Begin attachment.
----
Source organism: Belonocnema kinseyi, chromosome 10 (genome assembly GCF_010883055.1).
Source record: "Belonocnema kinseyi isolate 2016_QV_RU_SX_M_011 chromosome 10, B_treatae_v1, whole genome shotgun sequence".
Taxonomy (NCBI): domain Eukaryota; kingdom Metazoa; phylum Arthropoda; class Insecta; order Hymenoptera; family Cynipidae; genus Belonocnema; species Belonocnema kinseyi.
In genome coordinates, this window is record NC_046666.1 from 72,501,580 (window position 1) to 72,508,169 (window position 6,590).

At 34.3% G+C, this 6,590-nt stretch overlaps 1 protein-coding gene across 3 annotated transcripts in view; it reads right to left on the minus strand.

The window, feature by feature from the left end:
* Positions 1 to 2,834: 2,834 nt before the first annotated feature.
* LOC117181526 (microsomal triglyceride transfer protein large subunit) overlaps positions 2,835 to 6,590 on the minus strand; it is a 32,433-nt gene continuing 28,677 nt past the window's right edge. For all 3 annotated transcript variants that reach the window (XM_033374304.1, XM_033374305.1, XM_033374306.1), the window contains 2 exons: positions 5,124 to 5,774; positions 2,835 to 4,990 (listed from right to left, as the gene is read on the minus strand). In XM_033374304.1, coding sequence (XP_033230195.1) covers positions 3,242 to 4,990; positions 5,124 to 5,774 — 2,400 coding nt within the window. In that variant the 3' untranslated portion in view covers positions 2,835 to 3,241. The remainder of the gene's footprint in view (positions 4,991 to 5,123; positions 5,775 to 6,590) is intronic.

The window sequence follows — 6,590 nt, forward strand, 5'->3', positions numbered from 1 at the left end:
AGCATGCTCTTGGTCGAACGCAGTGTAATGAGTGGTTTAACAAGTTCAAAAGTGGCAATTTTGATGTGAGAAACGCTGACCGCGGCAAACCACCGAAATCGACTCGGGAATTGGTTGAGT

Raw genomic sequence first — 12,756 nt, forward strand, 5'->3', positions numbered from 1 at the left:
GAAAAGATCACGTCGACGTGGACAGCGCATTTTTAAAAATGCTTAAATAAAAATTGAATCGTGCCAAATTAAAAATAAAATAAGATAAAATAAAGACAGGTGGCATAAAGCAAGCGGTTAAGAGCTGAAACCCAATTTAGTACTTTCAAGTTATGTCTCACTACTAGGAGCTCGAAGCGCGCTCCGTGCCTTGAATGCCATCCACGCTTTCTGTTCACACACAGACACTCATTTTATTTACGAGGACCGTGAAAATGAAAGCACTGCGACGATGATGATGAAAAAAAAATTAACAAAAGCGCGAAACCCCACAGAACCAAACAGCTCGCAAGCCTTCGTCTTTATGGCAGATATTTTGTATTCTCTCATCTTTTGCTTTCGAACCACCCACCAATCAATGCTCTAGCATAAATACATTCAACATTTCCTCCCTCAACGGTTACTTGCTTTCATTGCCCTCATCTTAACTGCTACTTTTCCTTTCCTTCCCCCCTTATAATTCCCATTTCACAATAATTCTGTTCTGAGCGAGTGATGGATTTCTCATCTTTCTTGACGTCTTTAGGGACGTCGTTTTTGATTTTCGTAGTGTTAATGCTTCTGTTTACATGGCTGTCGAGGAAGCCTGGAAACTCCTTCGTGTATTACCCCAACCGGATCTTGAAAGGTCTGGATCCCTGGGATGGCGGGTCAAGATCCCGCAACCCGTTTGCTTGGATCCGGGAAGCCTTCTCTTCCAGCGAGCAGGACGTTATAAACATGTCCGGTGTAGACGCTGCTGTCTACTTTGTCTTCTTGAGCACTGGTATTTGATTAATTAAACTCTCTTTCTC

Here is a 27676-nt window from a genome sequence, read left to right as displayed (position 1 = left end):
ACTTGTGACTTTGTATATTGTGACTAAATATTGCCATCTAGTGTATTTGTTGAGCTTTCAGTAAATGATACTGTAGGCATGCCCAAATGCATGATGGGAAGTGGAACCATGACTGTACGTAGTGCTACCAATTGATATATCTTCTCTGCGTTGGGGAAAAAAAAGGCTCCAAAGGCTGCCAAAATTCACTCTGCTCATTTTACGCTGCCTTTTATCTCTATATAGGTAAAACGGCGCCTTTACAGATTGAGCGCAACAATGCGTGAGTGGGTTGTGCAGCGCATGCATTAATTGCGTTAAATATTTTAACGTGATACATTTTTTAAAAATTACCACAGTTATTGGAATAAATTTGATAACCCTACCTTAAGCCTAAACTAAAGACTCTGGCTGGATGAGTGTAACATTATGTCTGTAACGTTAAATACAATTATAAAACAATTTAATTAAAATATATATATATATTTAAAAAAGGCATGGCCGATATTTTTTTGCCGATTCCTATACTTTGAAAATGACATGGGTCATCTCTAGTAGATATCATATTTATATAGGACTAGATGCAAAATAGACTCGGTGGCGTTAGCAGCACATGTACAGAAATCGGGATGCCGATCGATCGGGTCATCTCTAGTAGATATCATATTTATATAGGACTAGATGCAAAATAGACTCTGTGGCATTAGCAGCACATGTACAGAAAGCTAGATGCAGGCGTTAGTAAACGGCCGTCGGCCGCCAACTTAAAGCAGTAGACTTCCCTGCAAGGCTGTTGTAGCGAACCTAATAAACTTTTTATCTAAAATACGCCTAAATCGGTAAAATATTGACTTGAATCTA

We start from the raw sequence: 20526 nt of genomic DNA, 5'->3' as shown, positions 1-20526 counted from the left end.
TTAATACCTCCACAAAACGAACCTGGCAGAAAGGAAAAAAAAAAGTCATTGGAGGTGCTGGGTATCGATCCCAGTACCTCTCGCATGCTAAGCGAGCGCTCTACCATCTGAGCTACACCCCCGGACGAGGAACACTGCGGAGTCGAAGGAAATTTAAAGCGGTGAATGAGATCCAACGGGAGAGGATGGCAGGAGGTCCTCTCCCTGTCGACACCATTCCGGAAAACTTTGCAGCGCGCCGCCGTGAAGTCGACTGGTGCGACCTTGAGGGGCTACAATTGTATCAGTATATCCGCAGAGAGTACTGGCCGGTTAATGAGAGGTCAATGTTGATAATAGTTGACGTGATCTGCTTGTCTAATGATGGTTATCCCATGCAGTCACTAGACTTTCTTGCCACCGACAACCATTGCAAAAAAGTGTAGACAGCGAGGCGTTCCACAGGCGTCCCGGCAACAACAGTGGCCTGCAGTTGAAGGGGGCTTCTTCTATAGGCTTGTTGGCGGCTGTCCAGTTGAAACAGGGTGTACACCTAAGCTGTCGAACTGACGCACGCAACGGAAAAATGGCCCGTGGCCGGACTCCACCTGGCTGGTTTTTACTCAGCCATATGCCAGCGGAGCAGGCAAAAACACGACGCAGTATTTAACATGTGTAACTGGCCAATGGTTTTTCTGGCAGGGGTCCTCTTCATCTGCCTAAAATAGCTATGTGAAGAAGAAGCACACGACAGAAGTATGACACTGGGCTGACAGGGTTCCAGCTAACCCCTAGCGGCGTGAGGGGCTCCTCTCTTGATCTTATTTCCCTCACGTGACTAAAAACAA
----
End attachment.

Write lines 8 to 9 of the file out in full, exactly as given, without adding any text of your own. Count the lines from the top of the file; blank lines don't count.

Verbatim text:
* LOC117181526 (microsomal triglyceride transfer protein large subunit) overlaps positions 2,835 to 6,590 on the minus strand; it is a 32,433-nt gene continuing 28,677 nt past the window's right edge. For all 3 annotated transcript variants that reach the window (XM_033374304.1, XM_033374305.1, XM_033374306.1), the window contains 2 exons: positions 5,124 to 5,774; positions 2,835 to 4,990 (listed from right to left, as the gene is read on the minus strand). In XM_033374304.1, coding sequence (XP_033230195.1) covers positions 3,242 to 4,990; positions 5,124 to 5,774 — 2,400 coding nt within the window. In that variant the 3' untranslated portion in view covers positions 2,835 to 3,241. The remainder of the gene's footprint in view (positions 4,991 to 5,123; positions 5,775 to 6,590) is intronic.

The window sequence follows — 6,590 nt, forward strand, 5'->3', positions numbered from 1 at the left end: